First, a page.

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Title: Monsters in ancient Greek cosmogony, ethnography and biology
Author: Mitchell, Fiona Sarah
ISNI:       0000 0004 5921 2665
Awarding Body: University of Bristol
Current Institution: University of Bristol
Date of Award: 2015
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This thesis explores the roles of monsters and monstrosity in ancient Greek literature. Rather than focusing on individual monstrous creatures or mythical figures, it analyses the representations of monsters in three genres: cosmogony, ethnography and biology. Chapter One focuses on three cosmogonic texts: Hesiod's Theogony and two of the Orphic theogonies, the Hieronyman and Hellanicus Theogony and Rhapsodic Theogony. Through these texts I explore the use of monsters in the depictions of the primordial cosmos and the way in which they could be representative not only of a threatening primordial chaos, but also of the creative potential of the beginning of the universe. Chapter Two explores monsters in ethnography, their use in geographic representations of the world and, in particular, the representation of the periphery as a home of monsters and wonders. Thus, examining these creatures in Herodotus' Histories, Ctesias' Indika and Megasthenes' Indika allows an insight into the way that monsters were used in the characterisation of foreign peoples and places, and in the geographical structuring of the world. The exploration of biology in Chapter Three focuses primarily on Aristotle's biological texts. This section considers the way in which monstrous creatures were incorporated into investigations of contemporary Greece, and how monstrous creatures were used in creating a structure and hierarchy of the natural world. These genres all have very different perspectives on the world, and so depict monsters in different ways. However, they are all focused on examining the nature of the universe: cosmogony through its origins, ethnography through ,the different countries that make up the world, and biology through the nature of people and animals. Thus examining monsters in these texts provides an additional insight into the way the world was viewed and constructed in ancient Greek thought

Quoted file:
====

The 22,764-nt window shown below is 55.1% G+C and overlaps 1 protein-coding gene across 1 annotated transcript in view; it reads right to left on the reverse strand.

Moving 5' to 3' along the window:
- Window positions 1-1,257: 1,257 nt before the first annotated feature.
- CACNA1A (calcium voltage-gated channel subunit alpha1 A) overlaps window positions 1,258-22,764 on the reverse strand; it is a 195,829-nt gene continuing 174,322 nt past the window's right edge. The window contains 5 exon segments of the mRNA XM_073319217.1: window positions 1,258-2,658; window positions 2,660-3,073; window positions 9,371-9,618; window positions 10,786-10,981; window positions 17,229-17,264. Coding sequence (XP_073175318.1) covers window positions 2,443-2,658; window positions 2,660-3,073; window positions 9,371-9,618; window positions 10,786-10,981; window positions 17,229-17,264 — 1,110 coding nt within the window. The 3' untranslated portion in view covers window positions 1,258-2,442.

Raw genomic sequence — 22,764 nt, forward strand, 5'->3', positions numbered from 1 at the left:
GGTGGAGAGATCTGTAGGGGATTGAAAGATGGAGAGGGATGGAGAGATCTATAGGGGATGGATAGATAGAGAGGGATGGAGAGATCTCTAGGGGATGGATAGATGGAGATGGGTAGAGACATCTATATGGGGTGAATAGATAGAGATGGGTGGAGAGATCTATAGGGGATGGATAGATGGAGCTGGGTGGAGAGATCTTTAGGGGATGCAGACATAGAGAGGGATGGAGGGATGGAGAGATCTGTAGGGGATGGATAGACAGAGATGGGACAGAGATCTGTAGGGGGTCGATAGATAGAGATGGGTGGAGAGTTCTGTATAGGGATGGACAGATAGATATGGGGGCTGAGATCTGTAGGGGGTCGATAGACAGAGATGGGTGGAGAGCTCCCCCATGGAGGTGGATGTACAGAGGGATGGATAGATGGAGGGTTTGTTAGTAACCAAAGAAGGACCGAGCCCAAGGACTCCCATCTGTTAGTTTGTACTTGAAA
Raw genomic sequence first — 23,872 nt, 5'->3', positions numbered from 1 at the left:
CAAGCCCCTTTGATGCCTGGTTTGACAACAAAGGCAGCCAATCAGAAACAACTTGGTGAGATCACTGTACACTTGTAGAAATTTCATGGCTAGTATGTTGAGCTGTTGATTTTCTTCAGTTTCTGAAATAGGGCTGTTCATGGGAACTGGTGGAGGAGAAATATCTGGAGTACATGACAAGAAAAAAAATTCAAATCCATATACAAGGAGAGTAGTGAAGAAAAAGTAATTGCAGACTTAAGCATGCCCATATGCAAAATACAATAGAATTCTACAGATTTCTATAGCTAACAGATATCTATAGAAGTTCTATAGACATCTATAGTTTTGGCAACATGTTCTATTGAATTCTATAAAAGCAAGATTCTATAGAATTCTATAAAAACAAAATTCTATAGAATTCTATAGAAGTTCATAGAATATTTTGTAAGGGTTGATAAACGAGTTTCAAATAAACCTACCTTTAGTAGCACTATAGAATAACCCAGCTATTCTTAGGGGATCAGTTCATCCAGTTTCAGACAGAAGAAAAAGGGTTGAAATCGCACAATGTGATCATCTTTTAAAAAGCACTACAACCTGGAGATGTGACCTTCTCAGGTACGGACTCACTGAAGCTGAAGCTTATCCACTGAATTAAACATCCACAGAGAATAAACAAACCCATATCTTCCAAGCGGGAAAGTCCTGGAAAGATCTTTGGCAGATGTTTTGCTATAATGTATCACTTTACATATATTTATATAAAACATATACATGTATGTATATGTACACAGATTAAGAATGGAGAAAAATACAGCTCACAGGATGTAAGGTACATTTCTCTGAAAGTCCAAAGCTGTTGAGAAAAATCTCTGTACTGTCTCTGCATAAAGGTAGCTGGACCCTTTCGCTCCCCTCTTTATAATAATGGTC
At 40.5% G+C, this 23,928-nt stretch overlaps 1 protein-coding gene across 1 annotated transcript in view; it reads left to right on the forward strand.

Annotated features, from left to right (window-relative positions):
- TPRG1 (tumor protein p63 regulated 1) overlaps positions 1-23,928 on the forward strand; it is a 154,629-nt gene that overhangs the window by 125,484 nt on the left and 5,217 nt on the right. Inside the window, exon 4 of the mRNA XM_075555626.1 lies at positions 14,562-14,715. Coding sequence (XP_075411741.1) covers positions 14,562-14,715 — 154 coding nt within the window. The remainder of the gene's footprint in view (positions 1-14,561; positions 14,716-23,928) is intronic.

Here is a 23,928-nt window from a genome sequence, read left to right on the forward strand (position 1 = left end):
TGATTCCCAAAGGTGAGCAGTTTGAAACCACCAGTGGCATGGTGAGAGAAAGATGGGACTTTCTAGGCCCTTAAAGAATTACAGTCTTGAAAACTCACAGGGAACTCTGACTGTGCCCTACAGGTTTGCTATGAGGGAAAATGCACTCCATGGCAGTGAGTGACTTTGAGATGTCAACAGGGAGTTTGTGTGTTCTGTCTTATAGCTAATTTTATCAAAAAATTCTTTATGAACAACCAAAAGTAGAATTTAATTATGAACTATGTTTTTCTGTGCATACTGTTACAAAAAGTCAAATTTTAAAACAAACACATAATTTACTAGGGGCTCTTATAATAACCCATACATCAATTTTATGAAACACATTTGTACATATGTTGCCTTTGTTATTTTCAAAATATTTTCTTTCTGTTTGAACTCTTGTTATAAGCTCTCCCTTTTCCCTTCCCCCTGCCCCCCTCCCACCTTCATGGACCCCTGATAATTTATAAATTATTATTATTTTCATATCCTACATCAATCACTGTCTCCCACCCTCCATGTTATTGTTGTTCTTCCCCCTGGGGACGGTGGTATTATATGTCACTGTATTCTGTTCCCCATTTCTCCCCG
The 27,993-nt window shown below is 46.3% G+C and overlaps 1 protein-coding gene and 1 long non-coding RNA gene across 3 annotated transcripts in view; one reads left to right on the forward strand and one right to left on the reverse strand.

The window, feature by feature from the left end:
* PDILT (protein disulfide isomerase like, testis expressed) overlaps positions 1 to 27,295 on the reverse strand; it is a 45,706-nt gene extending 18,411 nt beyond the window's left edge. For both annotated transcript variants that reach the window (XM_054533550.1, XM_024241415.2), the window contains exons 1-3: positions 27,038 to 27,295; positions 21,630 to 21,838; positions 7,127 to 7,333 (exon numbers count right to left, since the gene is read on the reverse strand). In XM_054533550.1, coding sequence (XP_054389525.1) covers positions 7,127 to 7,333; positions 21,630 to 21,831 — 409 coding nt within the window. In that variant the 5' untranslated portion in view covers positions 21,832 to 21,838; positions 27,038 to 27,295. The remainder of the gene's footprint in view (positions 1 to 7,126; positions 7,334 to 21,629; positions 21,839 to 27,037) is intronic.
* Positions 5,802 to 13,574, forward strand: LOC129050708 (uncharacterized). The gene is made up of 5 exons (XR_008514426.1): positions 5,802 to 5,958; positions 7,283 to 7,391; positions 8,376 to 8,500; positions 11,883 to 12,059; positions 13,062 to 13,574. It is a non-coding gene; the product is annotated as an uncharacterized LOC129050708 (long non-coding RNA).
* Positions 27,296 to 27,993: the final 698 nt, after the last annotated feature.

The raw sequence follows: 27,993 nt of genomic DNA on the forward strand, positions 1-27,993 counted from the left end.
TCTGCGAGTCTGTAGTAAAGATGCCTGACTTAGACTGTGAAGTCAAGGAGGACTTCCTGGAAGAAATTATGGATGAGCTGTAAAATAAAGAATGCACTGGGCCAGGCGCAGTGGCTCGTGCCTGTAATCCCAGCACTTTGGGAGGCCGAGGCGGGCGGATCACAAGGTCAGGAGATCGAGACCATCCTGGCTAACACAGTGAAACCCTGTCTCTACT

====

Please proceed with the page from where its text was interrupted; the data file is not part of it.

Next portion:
Supervisor: Not available Sponsor: Not available
Qualification Name: Thesis (Ph.D.) Qualification Level: Doctoral
EThOS ID:  DOI: Not available